Over the next few weeks we will be featuring interviews and Q & A’s with the shortlisted artists from the prestigious Catlin Art Prize 2014 up third is: Lara Morrell from Central Saint Martins.
1. How do you feel about being shortlisted for the Catlin Prize?
To be recognised by such a well established and prestigious award which supports and encourages emerging artists is a huge honour and extremely exciting as it is to be exhibiting alongside such talented artists.
2. What work will you be producing over the next year?
Over the next year I plan to continue to further develop my practice and most importantly to finally bring to fruition ‘The Lunar House Project’ which involves the construction of a carefully designed and site specific Lunar Land Base with an incorporated hydroponics system to sit on top of sixth floor of a car park directly opposite the HQ of the UK border agency, which is ironically named ‘Lunar House’. From this Lunar Land Base various thought experiments and observations shall be conducted in isolation for one full lunar cycle.
3. How would you describe your work?
Over the past few years I have developed two different strands to my work. One more personal and self analytical, the other social and geopolitical. The personal is reflected in my works produced and made in Italy and the geopolitical in projects such as the ‘Lunar House Project’. The work I will present for the Catlin Prize is a synthesis of my work made in Italy up until today which deals with and explores the cyclical rhythms of nature, eternal transformation and reincarnation. It is inspired by an energy which never dies only changes form.
4. What materials do you work with and why?
The way I use materials has been greatly influenced by my time living in Turin and the discovery and influence of Arte Povera. I tend to use a diverse range of everyday materials, sometimes industrial, sometimes organic to explore changing physical states and to reveal the conflicts between the man-made and the natural. For the show in May I am currently weaving cuttings from a vineyard in Italy and mixing tar here in London.
5. What inspires you?
The cyclical nature of the cosmos and the internal clock by which the universe keeps time.
6. Who inspires you?
Italian Renaissance artists – Giotto and Piero della Francesca.
The artists of the Arte Povera movement, especially Giuseppe Penone and Alighiero Boetti.
The beauty and wisdom of some close friends and farmers in Southern Italy.
Michelangelo Frammartino and his exquisite film ‘Le Quattro Volte’. The Taviani Brothers.
7. Can you describe your studio space?
My artistic practise is rather nomadic, over the years myself and my ‘studio space’ have decamped from one place to another and I tend to work in relationship to that place, the work is then dictated by place or vice versa. Over the past five years I have worked from a disused cowshed on a farm in a remote village in Southern Italy to the sixth floor of a car park in Croydon.
8. What were the most important things you learnt at Art school?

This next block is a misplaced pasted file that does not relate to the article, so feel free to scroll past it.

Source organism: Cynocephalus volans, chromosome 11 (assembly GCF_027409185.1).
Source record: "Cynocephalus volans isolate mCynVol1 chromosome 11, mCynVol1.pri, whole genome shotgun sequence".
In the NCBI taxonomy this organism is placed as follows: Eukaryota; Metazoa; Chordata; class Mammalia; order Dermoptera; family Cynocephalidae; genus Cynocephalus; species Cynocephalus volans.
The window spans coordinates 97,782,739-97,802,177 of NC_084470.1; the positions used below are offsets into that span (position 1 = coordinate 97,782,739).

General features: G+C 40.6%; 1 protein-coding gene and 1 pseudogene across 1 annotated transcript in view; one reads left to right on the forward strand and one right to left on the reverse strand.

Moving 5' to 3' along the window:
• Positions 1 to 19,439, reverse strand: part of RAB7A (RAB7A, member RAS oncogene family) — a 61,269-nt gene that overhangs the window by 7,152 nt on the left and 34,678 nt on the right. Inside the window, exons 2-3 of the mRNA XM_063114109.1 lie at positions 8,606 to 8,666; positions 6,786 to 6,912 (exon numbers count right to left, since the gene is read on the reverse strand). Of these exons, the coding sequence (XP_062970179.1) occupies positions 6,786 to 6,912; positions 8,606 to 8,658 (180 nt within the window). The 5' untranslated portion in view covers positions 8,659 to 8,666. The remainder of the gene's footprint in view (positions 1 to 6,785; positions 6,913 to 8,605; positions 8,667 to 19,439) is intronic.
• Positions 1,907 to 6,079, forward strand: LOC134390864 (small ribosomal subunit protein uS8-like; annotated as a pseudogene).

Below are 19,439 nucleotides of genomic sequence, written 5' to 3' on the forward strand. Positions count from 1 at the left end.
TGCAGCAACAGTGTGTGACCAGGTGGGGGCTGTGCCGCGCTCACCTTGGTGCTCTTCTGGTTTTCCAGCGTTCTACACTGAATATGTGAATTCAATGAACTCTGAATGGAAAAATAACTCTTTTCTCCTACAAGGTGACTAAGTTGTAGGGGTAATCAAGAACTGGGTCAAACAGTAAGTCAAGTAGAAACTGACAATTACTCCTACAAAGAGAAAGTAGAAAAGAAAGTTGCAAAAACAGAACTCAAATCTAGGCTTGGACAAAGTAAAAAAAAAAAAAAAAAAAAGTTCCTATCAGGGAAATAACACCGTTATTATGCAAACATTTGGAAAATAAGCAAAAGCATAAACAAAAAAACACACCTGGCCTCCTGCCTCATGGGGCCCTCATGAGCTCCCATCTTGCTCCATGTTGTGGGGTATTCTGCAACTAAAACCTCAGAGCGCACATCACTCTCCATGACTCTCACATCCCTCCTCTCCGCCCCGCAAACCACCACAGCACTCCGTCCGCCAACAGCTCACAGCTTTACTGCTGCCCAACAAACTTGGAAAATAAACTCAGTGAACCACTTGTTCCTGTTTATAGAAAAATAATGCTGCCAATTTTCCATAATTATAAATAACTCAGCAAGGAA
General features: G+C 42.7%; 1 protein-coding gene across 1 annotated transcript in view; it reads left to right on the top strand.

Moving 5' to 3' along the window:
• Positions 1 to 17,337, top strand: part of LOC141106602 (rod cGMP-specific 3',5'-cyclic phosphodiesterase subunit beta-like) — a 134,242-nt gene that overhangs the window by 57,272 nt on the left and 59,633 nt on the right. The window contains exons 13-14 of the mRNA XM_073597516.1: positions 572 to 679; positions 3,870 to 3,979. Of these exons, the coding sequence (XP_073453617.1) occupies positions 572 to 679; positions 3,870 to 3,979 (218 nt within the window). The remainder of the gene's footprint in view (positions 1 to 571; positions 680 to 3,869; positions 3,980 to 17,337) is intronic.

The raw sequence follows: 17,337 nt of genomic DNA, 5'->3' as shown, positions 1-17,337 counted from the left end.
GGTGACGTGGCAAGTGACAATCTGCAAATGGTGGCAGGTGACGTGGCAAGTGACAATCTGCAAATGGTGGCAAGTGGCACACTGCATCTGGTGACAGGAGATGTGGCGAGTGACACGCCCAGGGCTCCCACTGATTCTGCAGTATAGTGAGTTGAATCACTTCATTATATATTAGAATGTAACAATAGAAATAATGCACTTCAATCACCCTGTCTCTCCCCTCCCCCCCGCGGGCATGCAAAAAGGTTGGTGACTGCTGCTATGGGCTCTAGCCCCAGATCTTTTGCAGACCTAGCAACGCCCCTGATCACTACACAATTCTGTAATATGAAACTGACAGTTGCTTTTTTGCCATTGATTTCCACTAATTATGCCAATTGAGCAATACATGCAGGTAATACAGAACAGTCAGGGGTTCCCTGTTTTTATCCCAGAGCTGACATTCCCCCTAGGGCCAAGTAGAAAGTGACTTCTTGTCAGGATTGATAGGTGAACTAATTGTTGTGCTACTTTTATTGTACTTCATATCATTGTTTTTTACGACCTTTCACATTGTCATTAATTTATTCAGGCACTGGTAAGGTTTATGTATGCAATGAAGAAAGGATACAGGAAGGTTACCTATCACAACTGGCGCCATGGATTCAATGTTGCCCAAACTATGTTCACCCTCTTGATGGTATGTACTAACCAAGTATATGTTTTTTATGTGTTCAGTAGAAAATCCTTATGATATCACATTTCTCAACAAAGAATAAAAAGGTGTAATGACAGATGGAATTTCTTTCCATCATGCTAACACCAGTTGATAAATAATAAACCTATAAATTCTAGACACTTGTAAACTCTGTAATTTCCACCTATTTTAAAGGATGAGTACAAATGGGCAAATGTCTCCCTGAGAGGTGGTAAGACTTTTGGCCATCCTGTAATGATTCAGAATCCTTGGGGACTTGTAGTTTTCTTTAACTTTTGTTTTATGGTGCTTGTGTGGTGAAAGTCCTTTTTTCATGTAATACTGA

That’s a tough one! My two years at CSM gave me the time and the freedom to bring certain projects to fruition whilst taking advantage of the various workshops and expertise. Although I was studying fine art photography, most of my time was spent in the wood or metal workshops or mixing concrete on a building site elsewhere. Also important was the validation and critique of my peers which encouraged me along my artistic path.
9. How do you define success?
If I can reveal the assimilated realms of my experiences in my work, whether personal experience or the questioning of geopolitical injustices and others can interpret and intuit that whilst re-inventing the act of perception, then to me the process of making art is on the way to illusive fulfilment.
10. Why do you make art?
My work has a dual purpose, it is for me both an essential form of communication – to question and explore my disillusionment in the face of certain geopolitical injustices but also, on more of a personal level it is a form of catharsis, a process of personal introspection and regurgitation.
About The Catlin Art Prize
The Catlin Art Prize gives talented young artists who have recently graduated from UK art schools the opportunity to showcase their work professionally and win a significant monetary award towards their future development.
Graduating artists from around the UK are visited and assessed by Art Catlin curator, Justin Hammond, and 40 are invited to feature in The Catlin Guide, an exclusive publication showcasing the most promising new artists in the country.
From the Guide, a small number of artists are selected as finalists for the Prize and are invited to demonstrate their progress by presenting a new body of work at the Catlin Art Prize exhibition, held 12 months on from graduation.
Finalist selection is based on the standard of their work and their potential to make a significant mark in the art world over the course of their early careers.
During the exhibition an independent panel of judges including Turner Prize winner Mark Wallinger will select a winner who will receive the £5,000 prize. A visitor vote is also held, allowing the general public to vote for their favourite artist via the website and at the exhibition. The winner of which will receive £2,000.
From the 2014 Guide seven artists have been invited to demonstrate their progress by presenting a new body of work at the Catlin Art Prize exhibition, held 2nd -24th May 2014 More Details: www.artcatlin.com